# Baby Sharks

## Injecting small order points to threshold EdDSA

# Background

Curve25519 has the following group structure: ** P = bB + tT** , where

**is a generator of a subgroup of prime order**

*B***, and**

*L***is a small torsion point which generates a small subgroup of order 8. Curve25519 has a complete twisted Edwards addition which makes Elliptic Curve Cryptography atop Curve25519 very efficient.**

*T*A known fact, proven time and time again is that for ECC applications to be secure it is important to only work with points ** P** such that

**:**

*t=0*- Ed25519, or EdDSA over curve25519 is designed to eliminate any group element from the small subgroup. However, recent publications showed that by deliberately injecting such elements as part of the public key, a discrepancy can be created between different verification implementations, which in theory can put consensus algorithm into a halt, breaking liveness (i.e if half the validators think a signature is valid and half think its invalid)
- Monero blockchain had a double spend bug because a “tag” point intended to signal that a specific private key was already used, had a malleability induced by the small subgroup which the Monero verification code could not detect
- In simple two party protocols such as ECDH (key exchange) it is known that a counterparty must check that a received point is in the subgroup of prime order, otherwise, some bits of its secret will get leaked. One of our favorite examples is the Simplest OT paper that handles communication of group elements by eliminating the torsion point.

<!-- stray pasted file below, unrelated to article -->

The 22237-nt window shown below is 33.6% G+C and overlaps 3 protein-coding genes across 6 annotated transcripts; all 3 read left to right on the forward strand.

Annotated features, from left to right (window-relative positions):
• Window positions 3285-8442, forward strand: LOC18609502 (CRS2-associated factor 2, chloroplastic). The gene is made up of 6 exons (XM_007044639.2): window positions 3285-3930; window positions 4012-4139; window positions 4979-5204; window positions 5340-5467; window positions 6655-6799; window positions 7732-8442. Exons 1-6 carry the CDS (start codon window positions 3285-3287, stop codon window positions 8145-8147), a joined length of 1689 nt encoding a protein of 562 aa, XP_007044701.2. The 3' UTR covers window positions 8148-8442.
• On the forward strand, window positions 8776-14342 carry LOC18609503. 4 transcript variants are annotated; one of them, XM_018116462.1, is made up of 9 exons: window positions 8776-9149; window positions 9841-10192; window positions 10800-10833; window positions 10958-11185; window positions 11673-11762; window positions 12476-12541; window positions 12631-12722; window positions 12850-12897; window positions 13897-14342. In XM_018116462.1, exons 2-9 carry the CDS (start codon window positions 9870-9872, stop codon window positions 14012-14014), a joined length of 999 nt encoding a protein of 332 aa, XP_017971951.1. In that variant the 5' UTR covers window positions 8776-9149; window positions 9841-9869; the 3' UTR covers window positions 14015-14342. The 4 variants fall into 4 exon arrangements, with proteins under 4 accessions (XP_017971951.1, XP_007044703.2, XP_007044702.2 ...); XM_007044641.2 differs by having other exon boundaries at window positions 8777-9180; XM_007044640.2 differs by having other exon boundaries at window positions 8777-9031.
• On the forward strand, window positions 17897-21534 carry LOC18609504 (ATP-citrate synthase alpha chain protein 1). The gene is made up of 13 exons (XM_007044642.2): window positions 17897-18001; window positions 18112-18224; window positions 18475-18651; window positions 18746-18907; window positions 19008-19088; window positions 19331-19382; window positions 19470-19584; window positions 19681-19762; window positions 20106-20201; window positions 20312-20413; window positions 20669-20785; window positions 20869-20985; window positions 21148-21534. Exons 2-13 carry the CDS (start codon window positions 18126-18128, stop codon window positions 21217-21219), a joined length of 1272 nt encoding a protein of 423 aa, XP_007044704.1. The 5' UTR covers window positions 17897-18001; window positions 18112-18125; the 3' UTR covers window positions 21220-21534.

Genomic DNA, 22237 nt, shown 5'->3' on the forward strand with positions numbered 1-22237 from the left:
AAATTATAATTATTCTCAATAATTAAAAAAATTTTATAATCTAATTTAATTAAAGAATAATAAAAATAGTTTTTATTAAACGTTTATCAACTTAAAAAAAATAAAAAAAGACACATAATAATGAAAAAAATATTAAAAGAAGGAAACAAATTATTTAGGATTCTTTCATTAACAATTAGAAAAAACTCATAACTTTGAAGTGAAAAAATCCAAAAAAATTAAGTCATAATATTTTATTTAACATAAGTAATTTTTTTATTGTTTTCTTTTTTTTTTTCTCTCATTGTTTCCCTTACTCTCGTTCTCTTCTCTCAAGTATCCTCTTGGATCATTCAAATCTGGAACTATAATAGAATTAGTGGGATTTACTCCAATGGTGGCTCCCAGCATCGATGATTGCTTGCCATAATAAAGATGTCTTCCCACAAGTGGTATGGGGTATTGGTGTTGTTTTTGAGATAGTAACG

**Higher level protocols based on Curve25519**

There is not yet a systematic study on how to handle the co-factor in a higher level protocols such as MPC, ZK proofs etc.. There is no standard for those, however, we start to see implementations of involved protocols that use curves with co-factors :

**MPC**: Threshold EdDSA (here, here and here)**ZK**: Zcash zk-snark with BLS12–381 or Concordium Bulletproofs on top of BLS12–381

In a multiparty protocol, all honest parties will use valid points and an adversary might try to inject some small subgroup elements.

**Bypassing Security in tss-lib**

We showcase one example of how an attacker can inject a low order subgroup group element in threshold EdDSA protocol secure against malicious adversaries, bypassing existing protections.

Tss-lib is Binance’s threshold signatures library, which includes threshold ECDSA and threshold EdDSA implementations. It is a production grade library, used by many projects in the blockchain space.

The code for threshold EdDSA includes three parts: distributed key generation (DKG), distributed signing and secret re-sharing. Let us describe the protocols in high level:

**DKG:** Each party samples a random secret and uses it as a 0-coefficient in a Feldman VSS (verifiable secret sharing) scheme. As a result each party generates a commitment vector of group elements that hides and binds the coefficients.

- In the first round the parties send commitments to their VSS coefficient commitment vector
- In the next round each party sends a commitment to the vector (revealing the VSS commitment vector) and a EC-DLog proof of knowledge for
: that party’s secret, with respect to the first coefficient in the commitment (*x ᵢ*). Each party*X ᵢ = x ᵢ B*will also send a p2p message to each other party with a secret share of*Pᵢ**xᵢ* - In the third and final round, each party checks the decommitments and proofs of knowledge from all other parties and sums the secret shares it received and outputs the public key as the sum
*X₁+ X₂ +… +Xn*

**Signing:** An ephemeral point ** R** is generated by a round of commitments to

**followed by a round of decommitments and EC-DLog proof of knowledge of**

*Rᵢ***such that**

*rᵢ*